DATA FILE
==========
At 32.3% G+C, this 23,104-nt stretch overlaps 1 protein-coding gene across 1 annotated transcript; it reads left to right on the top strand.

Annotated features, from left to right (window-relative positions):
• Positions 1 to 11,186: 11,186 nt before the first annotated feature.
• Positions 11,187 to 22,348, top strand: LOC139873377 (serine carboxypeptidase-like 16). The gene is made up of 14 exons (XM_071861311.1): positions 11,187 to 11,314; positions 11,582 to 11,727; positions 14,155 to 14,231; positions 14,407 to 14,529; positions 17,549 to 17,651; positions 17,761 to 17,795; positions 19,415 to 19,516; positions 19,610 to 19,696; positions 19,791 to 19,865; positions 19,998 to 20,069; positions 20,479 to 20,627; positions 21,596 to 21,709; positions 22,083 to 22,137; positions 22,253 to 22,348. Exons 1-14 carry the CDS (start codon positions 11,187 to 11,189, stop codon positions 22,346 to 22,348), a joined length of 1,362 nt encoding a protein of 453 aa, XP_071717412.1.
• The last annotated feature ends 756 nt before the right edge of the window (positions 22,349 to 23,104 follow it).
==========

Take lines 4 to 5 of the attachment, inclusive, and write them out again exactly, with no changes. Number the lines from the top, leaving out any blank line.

• Positions 11,187 to 22,348, top strand: LOC139873377 (serine carboxypeptidase-like 16). The gene is made up of 14 exons (XM_071861311.1): positions 11,187 to 11,314; positions 11,582 to 11,727; positions 14,155 to 14,231; positions 14,407 to 14,529; positions 17,549 to 17,651; positions 17,761 to 17,795; positions 19,415 to 19,516; positions 19,610 to 19,696; positions 19,791 to 19,865; positions 19,998 to 20,069; positions 20,479 to 20,627; positions 21,596 to 21,709; positions 22,083 to 22,137; positions 22,253 to 22,348. Exons 1-14 carry the CDS (start codon positions 11,187 to 11,189, stop codon positions 22,346 to 22,348), a joined length of 1,362 nt encoding a protein of 453 aa, XP_071717412.1.
• The last annotated feature ends 756 nt before the right edge of the window (positions 22,349 to 23,104 follow it).